(Pass)words to Live By

We want simple passwords. They are easy to remember. We want to use something like "password." Or an easy sequence like "123456" or "qwerty." Perhaps we offer a common interest like "football" or "ninja." While these passwords are easy to recall, they are also easy to crack. So, we take these simple passwords and trick them out. We replace letters with numbers to get "f00tball" with zeros. Or we replace letters with symbols to get "pa$$word" with dollar signs.

Try as we might, hackers can use brute force, dictionary attacks, and rainbow tables to figure out our best passwords. But we can fight back! Let's talk about some of the tools we can use to encourage bad actors to go after easier prey.

Break Your (Pass)word: Brute Force

Ignoring dictionary attacks and rainbow tables, how long would it take to brute force one of these passwords? Here's what Hive Systems and Secutiry.org have come up with: No matter what you do to a five-word password, hackers will crack it instantly, whether it's "ninja" or "n1nJ@." And modifying "qwerty" to "Q~3Ⓡty" will buy you five seconds.

In a vacuum, it would take a brute force attack the same five seconds to crack "password." And that's the key! Longer passwords are harder to crack. Period. A change as small as adding an s, "passwords," increases the time to brute force to two minutes. Making it ten letters, "mypassword," gets you nearly an hour. And an eleven-character password, like "mypasswords," would take a day.[1]

The "Password Strength" comic from Randall Munroe's XKCD.
Figure 1. Randall Munroe succinctly offers the length is strength passwords in this classic XKCD comic.

Mum's the (Pass)word: Dictionary Attacks & Rainbow Tables

Everything I just said is true if the hacker is only trying to brute force your password. While a brute force attack is trying to guess each character, a dictionary attack is guessing entire words at a time. If the word is in the dictionary, then a dictionary attack will try it—and all the clever ways we might trick it out. As such, the five seconds that you thought you had from "password" is gone, as is the eight hours from "P@$$W0rd." A dictionary attack would crack these instantly.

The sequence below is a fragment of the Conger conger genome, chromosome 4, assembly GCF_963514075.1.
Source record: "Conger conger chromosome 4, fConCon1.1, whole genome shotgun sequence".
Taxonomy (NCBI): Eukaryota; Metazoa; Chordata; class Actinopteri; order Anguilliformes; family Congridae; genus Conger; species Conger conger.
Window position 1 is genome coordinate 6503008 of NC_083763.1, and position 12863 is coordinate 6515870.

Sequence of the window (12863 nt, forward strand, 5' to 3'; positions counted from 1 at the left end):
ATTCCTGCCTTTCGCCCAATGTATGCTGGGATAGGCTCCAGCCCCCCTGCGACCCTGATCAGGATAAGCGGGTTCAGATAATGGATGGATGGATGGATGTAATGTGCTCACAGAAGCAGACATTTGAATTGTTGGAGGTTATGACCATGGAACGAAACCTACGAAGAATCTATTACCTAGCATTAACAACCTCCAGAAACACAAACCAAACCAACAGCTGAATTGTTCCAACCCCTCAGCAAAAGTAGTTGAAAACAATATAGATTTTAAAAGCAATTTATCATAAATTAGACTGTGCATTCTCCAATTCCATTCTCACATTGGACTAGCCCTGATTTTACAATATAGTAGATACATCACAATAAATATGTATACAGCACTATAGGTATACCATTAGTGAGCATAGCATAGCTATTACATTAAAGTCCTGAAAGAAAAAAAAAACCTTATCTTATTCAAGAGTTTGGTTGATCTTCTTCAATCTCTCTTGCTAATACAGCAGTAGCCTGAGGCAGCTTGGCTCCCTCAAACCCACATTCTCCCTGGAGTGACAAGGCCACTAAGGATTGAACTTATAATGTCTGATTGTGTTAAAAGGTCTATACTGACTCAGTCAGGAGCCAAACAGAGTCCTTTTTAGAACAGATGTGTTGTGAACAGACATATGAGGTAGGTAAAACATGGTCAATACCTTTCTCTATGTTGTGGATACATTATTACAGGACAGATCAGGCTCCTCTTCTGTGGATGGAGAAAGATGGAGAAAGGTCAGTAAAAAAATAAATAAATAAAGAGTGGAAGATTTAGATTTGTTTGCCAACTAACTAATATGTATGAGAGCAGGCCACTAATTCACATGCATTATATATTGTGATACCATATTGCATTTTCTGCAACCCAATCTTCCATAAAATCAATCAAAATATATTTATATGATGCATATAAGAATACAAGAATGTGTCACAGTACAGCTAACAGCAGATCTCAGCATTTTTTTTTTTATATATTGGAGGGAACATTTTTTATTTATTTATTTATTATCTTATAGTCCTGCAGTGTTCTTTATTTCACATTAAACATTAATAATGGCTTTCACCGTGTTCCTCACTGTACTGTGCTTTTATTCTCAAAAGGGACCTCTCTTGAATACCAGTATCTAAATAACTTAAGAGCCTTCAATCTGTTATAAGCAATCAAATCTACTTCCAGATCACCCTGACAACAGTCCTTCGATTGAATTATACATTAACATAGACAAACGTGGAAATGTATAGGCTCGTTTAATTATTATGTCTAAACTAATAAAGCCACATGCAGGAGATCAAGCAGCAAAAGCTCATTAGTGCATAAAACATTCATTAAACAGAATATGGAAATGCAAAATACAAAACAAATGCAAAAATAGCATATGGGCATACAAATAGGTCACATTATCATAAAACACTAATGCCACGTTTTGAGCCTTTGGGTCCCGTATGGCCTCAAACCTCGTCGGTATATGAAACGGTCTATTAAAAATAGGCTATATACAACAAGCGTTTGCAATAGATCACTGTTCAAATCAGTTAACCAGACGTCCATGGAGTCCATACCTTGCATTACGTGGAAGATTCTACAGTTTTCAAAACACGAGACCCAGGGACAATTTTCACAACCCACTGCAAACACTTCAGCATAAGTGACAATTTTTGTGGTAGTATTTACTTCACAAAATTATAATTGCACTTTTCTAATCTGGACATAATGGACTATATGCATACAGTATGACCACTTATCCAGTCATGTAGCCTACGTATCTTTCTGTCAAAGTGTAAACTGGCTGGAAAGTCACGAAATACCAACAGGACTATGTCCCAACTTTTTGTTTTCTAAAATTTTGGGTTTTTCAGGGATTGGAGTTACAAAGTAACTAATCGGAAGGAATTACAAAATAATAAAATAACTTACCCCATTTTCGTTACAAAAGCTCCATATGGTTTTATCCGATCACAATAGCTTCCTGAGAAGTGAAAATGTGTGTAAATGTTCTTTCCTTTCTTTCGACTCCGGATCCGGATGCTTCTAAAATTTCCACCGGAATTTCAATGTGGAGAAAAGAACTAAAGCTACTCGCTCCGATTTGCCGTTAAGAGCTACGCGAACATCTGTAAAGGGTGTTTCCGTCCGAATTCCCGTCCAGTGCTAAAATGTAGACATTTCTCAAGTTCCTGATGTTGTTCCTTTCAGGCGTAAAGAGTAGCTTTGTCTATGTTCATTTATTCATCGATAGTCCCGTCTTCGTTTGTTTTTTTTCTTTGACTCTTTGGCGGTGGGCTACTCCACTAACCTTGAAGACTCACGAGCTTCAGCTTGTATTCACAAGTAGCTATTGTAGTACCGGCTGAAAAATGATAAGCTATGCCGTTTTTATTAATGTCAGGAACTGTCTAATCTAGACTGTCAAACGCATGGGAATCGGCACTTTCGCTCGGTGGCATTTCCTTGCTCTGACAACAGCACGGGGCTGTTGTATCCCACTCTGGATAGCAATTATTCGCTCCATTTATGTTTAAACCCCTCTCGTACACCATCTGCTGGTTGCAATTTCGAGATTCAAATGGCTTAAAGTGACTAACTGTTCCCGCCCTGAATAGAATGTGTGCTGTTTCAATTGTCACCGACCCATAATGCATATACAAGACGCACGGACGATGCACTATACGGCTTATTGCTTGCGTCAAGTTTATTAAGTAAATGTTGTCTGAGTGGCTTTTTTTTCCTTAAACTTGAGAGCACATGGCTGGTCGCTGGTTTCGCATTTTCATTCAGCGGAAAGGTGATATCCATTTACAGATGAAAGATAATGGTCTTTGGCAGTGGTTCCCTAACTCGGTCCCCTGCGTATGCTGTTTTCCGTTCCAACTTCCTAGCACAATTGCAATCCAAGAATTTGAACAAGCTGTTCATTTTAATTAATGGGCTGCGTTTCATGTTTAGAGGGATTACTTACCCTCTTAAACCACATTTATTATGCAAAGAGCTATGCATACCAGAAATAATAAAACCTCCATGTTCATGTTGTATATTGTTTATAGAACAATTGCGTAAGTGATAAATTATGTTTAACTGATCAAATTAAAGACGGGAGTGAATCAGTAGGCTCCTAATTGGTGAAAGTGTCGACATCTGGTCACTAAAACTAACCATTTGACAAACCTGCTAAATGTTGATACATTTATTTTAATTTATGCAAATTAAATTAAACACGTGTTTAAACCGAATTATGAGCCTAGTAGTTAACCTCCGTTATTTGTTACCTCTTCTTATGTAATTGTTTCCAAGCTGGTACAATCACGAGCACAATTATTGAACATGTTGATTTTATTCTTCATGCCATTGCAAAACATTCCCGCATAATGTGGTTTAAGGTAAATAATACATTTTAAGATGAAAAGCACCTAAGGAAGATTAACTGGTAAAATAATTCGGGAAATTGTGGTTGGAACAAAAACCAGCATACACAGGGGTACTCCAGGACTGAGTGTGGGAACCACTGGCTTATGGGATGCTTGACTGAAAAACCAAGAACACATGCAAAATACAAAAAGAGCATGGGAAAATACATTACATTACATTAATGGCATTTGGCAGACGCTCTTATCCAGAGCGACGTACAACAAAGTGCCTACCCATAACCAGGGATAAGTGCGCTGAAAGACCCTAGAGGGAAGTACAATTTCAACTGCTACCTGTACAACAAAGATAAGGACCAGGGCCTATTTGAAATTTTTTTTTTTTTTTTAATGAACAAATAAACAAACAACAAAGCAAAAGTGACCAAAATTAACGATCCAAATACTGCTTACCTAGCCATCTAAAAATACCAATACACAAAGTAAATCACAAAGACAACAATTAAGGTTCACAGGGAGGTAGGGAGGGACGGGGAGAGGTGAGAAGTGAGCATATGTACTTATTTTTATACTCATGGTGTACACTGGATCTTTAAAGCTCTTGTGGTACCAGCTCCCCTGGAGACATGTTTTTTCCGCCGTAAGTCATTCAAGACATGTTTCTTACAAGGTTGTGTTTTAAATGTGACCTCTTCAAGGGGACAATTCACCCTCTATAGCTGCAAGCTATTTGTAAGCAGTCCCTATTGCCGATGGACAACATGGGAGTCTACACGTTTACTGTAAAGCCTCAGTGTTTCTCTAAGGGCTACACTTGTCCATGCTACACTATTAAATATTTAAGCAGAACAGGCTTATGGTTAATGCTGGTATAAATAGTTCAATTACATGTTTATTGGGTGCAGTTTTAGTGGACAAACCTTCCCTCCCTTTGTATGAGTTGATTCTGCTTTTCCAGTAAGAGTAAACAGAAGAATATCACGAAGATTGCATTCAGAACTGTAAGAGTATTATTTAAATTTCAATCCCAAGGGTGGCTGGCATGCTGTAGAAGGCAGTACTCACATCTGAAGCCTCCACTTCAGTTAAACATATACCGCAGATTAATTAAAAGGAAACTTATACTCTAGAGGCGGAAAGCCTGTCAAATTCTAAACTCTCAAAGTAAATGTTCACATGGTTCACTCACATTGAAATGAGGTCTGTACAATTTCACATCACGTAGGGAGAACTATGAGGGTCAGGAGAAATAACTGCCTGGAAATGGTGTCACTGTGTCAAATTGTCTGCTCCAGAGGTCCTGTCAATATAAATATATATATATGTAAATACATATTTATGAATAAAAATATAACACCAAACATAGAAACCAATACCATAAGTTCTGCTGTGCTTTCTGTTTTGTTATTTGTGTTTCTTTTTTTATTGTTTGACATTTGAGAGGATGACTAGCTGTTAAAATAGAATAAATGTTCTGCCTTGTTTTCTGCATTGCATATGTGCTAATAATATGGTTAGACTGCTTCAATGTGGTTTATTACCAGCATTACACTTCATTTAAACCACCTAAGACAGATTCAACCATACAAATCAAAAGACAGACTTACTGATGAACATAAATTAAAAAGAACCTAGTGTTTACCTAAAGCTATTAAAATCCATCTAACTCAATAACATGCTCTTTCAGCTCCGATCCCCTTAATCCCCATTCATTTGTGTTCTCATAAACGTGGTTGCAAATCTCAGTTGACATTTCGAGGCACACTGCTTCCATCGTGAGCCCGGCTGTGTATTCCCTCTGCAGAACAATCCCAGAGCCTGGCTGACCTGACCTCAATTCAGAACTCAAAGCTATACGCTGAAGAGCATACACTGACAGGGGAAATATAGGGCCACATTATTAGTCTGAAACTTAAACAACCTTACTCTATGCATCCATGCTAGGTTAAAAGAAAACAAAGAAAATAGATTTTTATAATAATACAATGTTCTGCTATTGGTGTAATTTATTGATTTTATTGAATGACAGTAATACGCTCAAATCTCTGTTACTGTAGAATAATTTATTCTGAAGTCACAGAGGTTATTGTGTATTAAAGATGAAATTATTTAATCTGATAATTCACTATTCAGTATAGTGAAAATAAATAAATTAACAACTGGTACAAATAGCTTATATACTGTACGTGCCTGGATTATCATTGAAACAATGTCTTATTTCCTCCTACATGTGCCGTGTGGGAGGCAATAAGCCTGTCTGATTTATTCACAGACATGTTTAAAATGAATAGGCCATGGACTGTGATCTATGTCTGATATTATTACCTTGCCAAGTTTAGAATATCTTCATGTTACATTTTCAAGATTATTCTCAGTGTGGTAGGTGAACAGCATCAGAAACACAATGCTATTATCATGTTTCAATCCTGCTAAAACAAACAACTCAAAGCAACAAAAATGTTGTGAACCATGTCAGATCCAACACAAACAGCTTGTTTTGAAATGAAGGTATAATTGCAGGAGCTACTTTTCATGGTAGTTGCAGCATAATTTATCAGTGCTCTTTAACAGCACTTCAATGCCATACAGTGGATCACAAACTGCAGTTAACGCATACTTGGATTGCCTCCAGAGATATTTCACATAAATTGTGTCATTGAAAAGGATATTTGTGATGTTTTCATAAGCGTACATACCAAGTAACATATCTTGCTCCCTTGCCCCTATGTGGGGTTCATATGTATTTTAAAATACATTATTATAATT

Making this process even simpler, hackers have rainbow tables. These are the computed hashes for nearly every iteration of every common password. Having already calculated millions of passwords into hashes, this hacker needs to search for our hash. Once they find the same hash result, the hacker knows the password. As such, no matter how we modify "princess," "sunshine," or "dragon," a rainbow table will crack these passwords instantly.

What's the Good (Pass)word?: Making Users

With frequent data breaches of large companies, it has become a fact of life that our precious passwords are available online. To mitigate this, companies create policies that force their users to change passwords frequently, every quarter or even every month. System administrators likely believe that the more they make users change passwords, the more secure the network.

The problem is that these administrators that enforce this policy are discounting human behavior. The more they ask us to change our passwords, the more we are compelled to find ways to remember these. This policy creates new security vulnerabilities. Many of us now need to write these passwords on notepads at our desks to recall them. This issue is especially true when we enforce password changes every 30 days. Ninety days seems the happy medium. Even here though many add an increasing number to the password, going from "Password1" to "Password2" to "Password3."

Faced with this situation at my last job, this is what I did. I took a password, replaced some letters with numbers, and used these as a counter. Let's say my initial password was "Sch00ls!" After 90 days, I would add one to this making it "Sch01ls!" Ninety days later, I would change this to "Sch02ls!" As such, after my six years at this job, my last password was "Sch23ls!"[2]

Keep One's (Pass)word: The Password Manager

… or this would have been true has the IT department not introduced me to the password manager LastPass.[3]Password managers are incredible! These computer programs store, enter and even generate all the passwords that we use everywhere.

Between needing to have complex passwords that change all the time and needing a different password for each and everything, it has become impossible to keep all these passwords in our heads. The great news is that nowadays, we don't have to! Instead, we have password managers. These allow us to have incredibly lengthy and complex passwords unique to each website. And we don't have to remember any of them.

Well, alright, we have to remember the master password to our password manager. And this creates a problem all its own. If we use an online password manager, then all a hacker has to do is crack our master password, and they have all our passwords neatly organized in one place. This concern is legitimate. But this cost is more than worth the risk. Furthermore, we have a few ways to mitigate this issue.

First, your master password for these password managers should be epic. Since, in many ways, this is the last password[4] you are going to need this password needs to be lengthy and complex. Use every trick in the book. I recommend phrases or entire sentences complete with punctuation. And don't forget uppercase, numbers, and symbols.